|Courtesy of Amazon Studios, Bleecker Street and MovieMaker.|
We all long for lives filled with extraordinary moments, signs that our individual experiences are different from everyone else’s. Yet reality is characterized by repetition and boredom and frustration, routine and shapeless.
Jim Jarmusch’s cinema has always reflected on what can be called, loosely and grandly, the meaning of life. His latest film, Paterson, tells the story of a bus driver (Adam Driver) who writes poetry on the side and dearly loves his wife (Golshifteh Farahani). They live in Paterson, New Jersey, made famous as the subject and hometown (respectively) for American poetry greats William Carlos Williams and Allen Ginsberg; otherwise it’s a relatively humdrum slice of small-town America. The characters’ lives are packed with routine: The bus-driving poet (also named Paterson) goes to work, gets in a couple of verses, drops by the local bar, while his artistic wife Laura stays in home and occupies herself with baking and learning guitar. On the whole, though, they’re happy.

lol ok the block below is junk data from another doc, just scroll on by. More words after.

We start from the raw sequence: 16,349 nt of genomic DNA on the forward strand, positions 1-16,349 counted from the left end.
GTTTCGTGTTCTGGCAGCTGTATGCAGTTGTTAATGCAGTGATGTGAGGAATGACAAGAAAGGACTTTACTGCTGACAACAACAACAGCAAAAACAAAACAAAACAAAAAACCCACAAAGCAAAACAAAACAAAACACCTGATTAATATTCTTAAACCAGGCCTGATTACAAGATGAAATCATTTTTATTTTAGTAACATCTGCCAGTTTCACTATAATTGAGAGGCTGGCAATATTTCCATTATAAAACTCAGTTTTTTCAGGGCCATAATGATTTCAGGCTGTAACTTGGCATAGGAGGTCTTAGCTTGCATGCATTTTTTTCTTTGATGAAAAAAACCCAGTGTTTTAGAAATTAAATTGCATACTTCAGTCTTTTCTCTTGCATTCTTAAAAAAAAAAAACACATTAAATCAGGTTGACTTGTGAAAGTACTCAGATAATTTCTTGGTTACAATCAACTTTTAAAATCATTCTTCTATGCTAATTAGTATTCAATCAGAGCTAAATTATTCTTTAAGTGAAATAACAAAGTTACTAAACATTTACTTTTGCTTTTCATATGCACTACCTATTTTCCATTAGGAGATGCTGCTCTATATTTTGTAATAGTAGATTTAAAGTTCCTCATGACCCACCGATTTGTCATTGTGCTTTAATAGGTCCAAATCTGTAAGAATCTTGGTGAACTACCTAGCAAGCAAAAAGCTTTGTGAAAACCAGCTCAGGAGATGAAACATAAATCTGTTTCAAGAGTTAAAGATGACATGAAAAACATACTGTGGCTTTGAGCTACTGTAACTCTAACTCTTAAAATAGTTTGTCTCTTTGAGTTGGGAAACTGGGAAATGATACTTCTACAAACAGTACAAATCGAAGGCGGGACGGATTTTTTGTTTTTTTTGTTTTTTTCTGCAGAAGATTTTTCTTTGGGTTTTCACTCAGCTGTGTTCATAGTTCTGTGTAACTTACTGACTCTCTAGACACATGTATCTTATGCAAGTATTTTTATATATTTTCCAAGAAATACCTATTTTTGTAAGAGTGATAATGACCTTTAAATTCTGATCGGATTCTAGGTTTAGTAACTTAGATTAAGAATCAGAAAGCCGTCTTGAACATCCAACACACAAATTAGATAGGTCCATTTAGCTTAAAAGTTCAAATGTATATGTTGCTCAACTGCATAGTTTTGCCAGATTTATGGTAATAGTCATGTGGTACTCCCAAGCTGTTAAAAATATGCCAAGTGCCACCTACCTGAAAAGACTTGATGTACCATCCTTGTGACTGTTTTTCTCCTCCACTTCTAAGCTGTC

Jarmusch’s whimsical, solemn film would’ve been impossible to pull off without the help of great performances by Driver and Farahani. Farahani, an Iranian actress now based in France, brings to life an effervescent, energetic woman, whose self-absorption and flightiness is balanced with a great deal of charm. Farahani’s successful career in Iran, including frequent work with auteur Asghar Farhadi (she starred in his acclaimed About Elly in 2009), was put on hold when officials banned her from the country following a nude photoshoot in French magazine Madame Figaro. She has since worked with a range of international moviemakers, from Mia Hansen-Løve to Ridley Scott to Jon Stewart. With her courage, versatility and immense talent, her future certainly seems to be very bright.